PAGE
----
Urban Edge Properties (NYSE: UE) rolled into 2020 with a history of generous dividends, a strong balance sheet, and a portfolio of shopping centers in major urban markets, primarily on the East Coast.
Then the pandemic struck, the REIT’s dividends were stopped, and the stock price fell from $18.57 a share on Jan. 2 to a bottom of $6.98 in April before recovering to the $10.73 it closed at on Friday (July 17).
So, is Urban Edge a buy? Let’s take a look.
Big commitment to the Big Apple
Urban Edge owns 78 properties totaling 15.1 million square feet of gross leasable area, the vast majority in and around New York City, with the rest in the Washington, D.C., and Philadelphia areas, along with a few near St. Louis, the San Francisco Bay area, and in Charleston, S.C., and Puerto Rico.
The REIT’s "property capsule" page helpfully includes what’s anchoring these shopping centers, and they include a who’s who of retailers that so far are handling the pandemic recession fairly well, including Best Buy, Home Depot, Target, Costco, Aldi, and other brand names that have stayed off the casualty list of bankrupt and closing retailers and other major tenants, such as fitness centers.
Many of those stores remained open as essential businesses during shutdowns in many areas, and they may presumably do the same if the continuing health crisis forces rollbacks of re-openings in the company’s markets.
Suspended dividends may be a warning sign
Urban Edge has been paying a quarterly dividend of 88 cents a share, or something close to it, for the past several years, for a nice yield of 8.20% at the end of the first quarter, when it paid out 76% of its earnings as a dividend. But that quarterly report released April 29 also contained this announcement:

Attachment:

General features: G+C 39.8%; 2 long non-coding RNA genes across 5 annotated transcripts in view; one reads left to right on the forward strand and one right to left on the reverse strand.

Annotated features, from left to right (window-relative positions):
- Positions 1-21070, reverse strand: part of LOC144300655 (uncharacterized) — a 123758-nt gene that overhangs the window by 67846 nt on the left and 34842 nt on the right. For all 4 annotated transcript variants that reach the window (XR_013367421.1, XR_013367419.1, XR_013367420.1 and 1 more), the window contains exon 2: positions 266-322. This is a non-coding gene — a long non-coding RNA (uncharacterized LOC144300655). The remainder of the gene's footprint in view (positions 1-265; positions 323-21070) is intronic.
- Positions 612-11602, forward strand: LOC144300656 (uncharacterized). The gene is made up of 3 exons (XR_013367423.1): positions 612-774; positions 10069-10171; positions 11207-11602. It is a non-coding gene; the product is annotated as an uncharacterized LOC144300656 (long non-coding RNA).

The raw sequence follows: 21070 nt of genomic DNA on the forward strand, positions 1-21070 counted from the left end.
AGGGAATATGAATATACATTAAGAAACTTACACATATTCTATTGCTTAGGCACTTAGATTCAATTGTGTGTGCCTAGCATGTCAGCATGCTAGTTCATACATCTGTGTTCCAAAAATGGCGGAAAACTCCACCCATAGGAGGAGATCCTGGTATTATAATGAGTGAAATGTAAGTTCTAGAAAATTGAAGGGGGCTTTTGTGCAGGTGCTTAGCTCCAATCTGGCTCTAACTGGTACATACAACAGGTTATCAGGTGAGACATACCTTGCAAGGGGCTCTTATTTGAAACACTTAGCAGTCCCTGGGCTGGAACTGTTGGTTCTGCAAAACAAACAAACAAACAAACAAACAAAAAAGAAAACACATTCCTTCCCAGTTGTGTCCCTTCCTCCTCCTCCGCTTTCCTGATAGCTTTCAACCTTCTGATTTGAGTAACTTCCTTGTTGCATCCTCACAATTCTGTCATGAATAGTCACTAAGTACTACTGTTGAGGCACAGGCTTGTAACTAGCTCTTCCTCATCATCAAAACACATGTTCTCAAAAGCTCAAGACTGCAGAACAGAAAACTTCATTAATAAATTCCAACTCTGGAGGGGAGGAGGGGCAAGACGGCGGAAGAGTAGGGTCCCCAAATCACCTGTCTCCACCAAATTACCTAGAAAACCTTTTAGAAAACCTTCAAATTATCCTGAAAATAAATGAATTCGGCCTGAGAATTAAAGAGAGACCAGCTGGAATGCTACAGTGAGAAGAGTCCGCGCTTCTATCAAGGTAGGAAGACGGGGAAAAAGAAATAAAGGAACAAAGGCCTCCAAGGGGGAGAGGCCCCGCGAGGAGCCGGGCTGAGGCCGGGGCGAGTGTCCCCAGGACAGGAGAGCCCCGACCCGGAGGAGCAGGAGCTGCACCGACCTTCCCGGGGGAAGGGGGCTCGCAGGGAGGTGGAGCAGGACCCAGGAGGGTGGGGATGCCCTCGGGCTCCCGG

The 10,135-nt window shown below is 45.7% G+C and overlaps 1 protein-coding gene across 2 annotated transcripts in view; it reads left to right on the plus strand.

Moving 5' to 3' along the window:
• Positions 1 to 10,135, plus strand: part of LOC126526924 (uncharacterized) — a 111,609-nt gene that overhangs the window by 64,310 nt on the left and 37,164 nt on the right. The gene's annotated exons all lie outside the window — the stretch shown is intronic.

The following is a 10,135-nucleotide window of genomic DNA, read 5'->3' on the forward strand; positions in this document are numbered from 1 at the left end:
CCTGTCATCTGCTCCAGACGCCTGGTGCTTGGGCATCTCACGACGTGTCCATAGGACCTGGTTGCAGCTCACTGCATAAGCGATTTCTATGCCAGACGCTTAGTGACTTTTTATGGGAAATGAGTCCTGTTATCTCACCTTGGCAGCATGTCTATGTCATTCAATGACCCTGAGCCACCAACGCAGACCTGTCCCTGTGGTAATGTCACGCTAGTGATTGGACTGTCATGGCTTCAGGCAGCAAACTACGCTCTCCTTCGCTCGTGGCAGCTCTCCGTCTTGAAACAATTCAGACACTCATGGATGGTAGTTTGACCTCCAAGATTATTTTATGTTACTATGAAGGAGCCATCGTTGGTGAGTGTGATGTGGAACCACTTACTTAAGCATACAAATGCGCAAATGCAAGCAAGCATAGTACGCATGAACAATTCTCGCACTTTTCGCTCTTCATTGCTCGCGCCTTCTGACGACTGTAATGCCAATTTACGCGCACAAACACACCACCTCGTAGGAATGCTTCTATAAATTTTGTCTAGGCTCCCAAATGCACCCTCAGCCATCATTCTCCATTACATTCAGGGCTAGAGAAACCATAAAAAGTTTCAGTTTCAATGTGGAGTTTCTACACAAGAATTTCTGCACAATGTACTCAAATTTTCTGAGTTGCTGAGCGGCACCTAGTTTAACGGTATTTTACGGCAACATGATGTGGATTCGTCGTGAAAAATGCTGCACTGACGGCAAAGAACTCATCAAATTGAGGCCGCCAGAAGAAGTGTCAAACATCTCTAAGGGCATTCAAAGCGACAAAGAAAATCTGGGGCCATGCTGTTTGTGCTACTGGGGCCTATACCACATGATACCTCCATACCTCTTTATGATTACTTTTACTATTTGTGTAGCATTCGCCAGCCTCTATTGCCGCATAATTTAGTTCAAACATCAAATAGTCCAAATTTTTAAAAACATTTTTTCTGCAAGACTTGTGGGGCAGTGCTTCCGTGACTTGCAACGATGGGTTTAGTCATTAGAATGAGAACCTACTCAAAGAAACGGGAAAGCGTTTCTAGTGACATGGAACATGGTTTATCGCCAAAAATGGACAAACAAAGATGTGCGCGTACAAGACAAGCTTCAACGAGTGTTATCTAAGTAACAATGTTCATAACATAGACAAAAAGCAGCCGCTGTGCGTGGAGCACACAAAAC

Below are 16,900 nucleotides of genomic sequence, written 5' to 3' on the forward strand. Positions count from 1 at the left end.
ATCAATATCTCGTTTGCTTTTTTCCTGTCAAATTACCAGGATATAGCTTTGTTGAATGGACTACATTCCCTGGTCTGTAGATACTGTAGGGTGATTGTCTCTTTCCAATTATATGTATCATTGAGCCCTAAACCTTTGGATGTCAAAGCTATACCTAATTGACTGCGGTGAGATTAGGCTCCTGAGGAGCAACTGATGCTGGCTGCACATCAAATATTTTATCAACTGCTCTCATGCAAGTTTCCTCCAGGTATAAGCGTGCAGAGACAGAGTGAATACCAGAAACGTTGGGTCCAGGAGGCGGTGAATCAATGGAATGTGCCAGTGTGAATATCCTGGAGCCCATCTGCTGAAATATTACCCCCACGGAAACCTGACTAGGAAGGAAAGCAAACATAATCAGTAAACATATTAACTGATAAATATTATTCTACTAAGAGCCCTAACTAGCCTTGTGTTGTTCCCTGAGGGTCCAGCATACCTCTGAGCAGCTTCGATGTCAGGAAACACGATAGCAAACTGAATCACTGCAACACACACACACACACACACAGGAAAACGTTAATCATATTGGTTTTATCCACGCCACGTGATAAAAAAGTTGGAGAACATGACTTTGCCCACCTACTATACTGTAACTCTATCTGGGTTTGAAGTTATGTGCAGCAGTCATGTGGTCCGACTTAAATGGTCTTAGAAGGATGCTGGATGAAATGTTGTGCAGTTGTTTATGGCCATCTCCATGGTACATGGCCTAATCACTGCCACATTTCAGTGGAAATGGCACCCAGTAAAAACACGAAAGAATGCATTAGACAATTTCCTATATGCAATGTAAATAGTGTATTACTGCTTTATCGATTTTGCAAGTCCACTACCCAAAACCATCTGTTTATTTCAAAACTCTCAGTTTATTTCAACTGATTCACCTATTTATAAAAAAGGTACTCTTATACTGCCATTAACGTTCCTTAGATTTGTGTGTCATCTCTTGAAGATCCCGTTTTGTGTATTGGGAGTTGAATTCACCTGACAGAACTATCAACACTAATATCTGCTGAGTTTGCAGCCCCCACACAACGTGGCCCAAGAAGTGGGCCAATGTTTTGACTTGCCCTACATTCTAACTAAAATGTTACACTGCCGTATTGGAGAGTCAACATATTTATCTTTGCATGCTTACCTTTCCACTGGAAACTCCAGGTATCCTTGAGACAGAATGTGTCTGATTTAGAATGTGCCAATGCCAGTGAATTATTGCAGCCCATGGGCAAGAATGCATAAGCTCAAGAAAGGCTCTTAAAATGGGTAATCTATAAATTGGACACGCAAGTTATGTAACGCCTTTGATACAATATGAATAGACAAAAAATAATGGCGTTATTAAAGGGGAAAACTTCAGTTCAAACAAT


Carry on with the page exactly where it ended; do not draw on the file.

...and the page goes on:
As a result of COVID-19 and the future uncertainties it has generated, the company has temporarily suspended quarterly dividend distributions. The company’s Board of Trustees will continue to monitor the company’s financial performance and economic outlook and, at a later date, intends to reinstate a regular quarterly dividend of at least the amount required to continue qualifying as a REIT for U.S. federal income tax purposes.
That "of at least the amount" may not feel like a guarantee of enough income in return for the risk of buying a stock so heavily vested in the performance of brick-and-mortar retail.
Share buybacks continue, debt burden spaced out
On the other hand, the company was confident enough in itself that it authorized buying back up to $200 million of its own shares. Authorizing, of course, is not the same as buying, but Urban Edge said that as of April 29, it did buy $54.1 million of it at an average weighted share price of $9.22. That’s out of a market cap of about $3 billion ($1.1 billion in shares and $1.9 billion in debt).